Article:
Stock markets have this month endured steep drops as investors worry that companies will experience significant revenue hits and, by extension, struggle to pay employees and service their debts.

Stocks traded down again Monday. The Fed’s actions, which also included plans for $700 billion in quantitative easing over coming months, “underscored the gravity of the situation and reaffirmed investor sentiment that monetary policy is simply not sufficient to combat this type of societal shock,” said analyst Isaac Boltansky of Compass Point Trading & Research.

Against that backdrop, low rates could do little to drive overall loan demand. Bank stocks have sustained big hits in recent trading, with deepening concerns about margins and, potentially, loan losses.

“Up through early March, things had been very good. But we know this could definitely affect loan volume, and we of course are staying on top of our book and monitoring for any credit issues,” said John Dill, head of business banking at the $939 million-asset Marquette Savings Bank in Erie, Pa. He commented last week, prior to the latest Fed cut, but he had anticipated the further action.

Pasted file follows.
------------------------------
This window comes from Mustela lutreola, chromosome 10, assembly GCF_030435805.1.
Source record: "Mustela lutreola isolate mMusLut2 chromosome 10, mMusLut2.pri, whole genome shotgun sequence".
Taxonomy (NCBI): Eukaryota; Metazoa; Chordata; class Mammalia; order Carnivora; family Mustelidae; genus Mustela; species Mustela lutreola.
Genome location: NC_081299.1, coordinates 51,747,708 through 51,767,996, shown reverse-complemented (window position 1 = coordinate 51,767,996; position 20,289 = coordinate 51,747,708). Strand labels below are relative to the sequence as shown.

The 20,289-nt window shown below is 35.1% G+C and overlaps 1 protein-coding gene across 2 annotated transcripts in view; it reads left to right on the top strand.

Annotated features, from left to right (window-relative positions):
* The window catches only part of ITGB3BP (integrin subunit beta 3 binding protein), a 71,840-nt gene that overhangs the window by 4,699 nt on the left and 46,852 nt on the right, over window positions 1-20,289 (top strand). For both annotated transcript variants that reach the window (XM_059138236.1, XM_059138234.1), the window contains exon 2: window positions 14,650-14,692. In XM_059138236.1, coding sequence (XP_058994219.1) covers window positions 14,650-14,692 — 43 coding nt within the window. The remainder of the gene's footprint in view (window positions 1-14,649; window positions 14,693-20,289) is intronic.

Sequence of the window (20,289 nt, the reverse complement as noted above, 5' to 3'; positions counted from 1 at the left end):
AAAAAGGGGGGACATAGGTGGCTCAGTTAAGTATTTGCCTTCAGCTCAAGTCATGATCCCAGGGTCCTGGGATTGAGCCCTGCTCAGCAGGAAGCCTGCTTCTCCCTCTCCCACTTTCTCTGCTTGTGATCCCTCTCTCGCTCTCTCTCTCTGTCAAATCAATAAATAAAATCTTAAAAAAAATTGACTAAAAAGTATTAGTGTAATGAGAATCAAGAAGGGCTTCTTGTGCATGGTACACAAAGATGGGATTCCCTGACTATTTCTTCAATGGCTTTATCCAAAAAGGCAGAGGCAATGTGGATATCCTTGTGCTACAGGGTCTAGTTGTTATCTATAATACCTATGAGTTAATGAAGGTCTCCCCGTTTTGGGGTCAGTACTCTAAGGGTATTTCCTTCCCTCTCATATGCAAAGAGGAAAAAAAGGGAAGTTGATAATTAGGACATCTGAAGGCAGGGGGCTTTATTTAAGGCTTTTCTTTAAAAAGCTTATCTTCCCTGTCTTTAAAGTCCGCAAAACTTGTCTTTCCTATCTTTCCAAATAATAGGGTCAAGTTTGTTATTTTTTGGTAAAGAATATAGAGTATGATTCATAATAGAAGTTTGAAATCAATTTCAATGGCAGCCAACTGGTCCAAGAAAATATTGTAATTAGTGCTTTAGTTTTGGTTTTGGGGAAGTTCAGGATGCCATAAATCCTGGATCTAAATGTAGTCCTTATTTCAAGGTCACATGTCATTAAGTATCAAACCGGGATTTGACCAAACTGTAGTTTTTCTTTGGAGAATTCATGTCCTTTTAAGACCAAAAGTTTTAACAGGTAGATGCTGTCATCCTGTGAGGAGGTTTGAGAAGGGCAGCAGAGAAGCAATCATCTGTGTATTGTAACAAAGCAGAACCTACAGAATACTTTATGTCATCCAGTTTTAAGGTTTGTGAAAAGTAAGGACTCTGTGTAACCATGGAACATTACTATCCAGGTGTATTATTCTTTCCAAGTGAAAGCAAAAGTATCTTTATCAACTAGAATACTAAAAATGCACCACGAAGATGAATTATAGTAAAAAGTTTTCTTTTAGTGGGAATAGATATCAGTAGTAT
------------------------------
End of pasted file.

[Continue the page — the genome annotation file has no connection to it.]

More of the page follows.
Consumers, too, are wary.

Consider the experience of Jorge Aguilar, a married father of two young children. He is eager to move his family out of a cramped apartment and into their first house. The assistant hotel manager in Orlando, Fla., has saved for a down payment and, following recent rate cuts, Aguilar said he could now afford to secure a mortgage and buy the home his family wants.

But he simultaneously worries that government action cannot counter virus-imposed uncertainty that is crippling travel and revenue at his hotel and, ultimately, could threaten his employment and ability to make loan payments.

For now, Aguilar is on the sidelines. “I don’t think anyone really has a good idea where this is all headed,” he said.

All of that noted, banks say the pandemic comes at a time when they are very well-capitalized and reporting historically low loan losses.

“Banks are in good shape; I’m confident about that,” said Steve Lane, chairman of the $133 million-asset Security Savings Bank in Gowrie, Iowa. “But it is a little scary right now. It’s something new every day.”

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Consumer lending Interest rates Commercial lending Fee income Coronavirus Federal Reserve